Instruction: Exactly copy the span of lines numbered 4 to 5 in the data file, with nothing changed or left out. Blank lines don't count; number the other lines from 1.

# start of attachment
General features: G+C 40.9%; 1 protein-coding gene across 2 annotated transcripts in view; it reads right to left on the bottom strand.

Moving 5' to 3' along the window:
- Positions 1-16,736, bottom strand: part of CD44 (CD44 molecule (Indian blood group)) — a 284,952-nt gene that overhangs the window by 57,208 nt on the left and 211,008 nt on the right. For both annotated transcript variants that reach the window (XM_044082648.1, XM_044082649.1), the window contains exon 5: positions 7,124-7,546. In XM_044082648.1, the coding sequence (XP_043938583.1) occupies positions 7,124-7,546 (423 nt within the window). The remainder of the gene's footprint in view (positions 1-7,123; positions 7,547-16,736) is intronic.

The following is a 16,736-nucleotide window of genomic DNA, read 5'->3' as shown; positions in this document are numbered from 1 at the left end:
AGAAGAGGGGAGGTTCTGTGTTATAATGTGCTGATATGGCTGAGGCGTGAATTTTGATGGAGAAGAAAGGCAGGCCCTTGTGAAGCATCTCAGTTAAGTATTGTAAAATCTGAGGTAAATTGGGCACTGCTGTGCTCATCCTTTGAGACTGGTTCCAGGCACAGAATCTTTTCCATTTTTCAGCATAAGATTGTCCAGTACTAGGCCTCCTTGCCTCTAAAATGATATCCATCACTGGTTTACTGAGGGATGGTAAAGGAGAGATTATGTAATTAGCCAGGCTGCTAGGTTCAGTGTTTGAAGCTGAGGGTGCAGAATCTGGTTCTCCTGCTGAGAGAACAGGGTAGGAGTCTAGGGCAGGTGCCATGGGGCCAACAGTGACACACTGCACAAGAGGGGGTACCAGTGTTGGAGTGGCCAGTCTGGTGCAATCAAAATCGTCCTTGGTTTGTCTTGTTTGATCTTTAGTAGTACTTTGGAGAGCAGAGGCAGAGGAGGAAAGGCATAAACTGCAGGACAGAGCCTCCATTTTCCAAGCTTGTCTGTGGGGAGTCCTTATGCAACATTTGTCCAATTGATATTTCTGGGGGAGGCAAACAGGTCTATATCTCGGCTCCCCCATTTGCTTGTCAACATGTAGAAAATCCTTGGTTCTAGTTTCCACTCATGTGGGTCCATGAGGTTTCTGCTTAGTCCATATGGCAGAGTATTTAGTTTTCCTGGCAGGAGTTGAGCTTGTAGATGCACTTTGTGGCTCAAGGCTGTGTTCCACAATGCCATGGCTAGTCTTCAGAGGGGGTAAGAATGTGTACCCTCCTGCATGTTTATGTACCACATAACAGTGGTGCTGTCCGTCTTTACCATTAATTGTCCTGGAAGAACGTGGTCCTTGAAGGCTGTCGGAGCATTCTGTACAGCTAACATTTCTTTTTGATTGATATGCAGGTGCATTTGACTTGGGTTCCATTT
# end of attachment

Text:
The following is a 16,736-nucleotide window of genomic DNA, read 5'->3' as shown; positions in this document are numbered from 1 at the left end:
AGAAGAGGGGAGGTTCTGTGTTATAATGTGCTGATATGGCTGAGGCGTGAATTTTGATGGAGAAGAAAGGCAGGCCCTTGTGAAGCATCTCAGTTAAGTATTGTAAAATCTGAGGTAAATTGGGCACTGCTGTGCTCATCCTTTGAGACTGGTTCCAGGCACAGAATCTTTTCCATTTTTCAGCATAAGATTGTCCAGTACTAGGCCTCCTTGCCTCTAAAATGATATCCATCACTGGTTTACTGAGGGATGGTAAAGGAGAGATTATGTAATTAGCCAGGCTGCTAGGTTCAGTGTTTGAAGCTGAGGGTGCAGAATCTGGTTCTCCTGCTGAGAGAACAGGGTAGGAGTCTAGGGCAGGTGCCATGGGGCCAACAGTGACACACTGCACAAGAGGGGGTACCAGTGTTGGAGTGGCCAGTCTGGTGCAATCAAAATCGTCCTTGGTTTGTCTTGTTTGATCTTTAGTAGTACTTTGGAGAGCAGAGGCAGAGGAGGAAAGGCATAAACTGCAGGACAGAGCCTCCATTTTCCAAGCTTGTCTGTGGGGAGTCCTTATGCAACATTTGTCCAATTGATATTTCTGGGGGAGGCAAACAGGTCTATATCTCGGCTCCCCCATTTGCTTGTCAACATGTAGAAAATCCTTGGTTCTAGTTTCCACTCATGTGGGTCCATGAGGTTTCTGCTTAGTCCATATGGCAGAGTATTTAGTTTTCCTGGCAGGAGTTGAGCTTGTAGATGCACTTTGTGGCTCAAGGCTGTGTTCCACAATGCCATGGCTAGTCTTCAGAGGGGGTAAGAATGTGTACCCTCCTGCATGTTTATGTACCACATAACAGTGGTGCTGTCCGTCTTTACCATTAATTGTCCTGGAAGAACGTGGTCCTTGAAGGCTGTCGGAGCATTCTGTACAGCTAACATTTCTTTTTGATTGATATGCAGGTGCATTTGACTTGGGTTCCATTT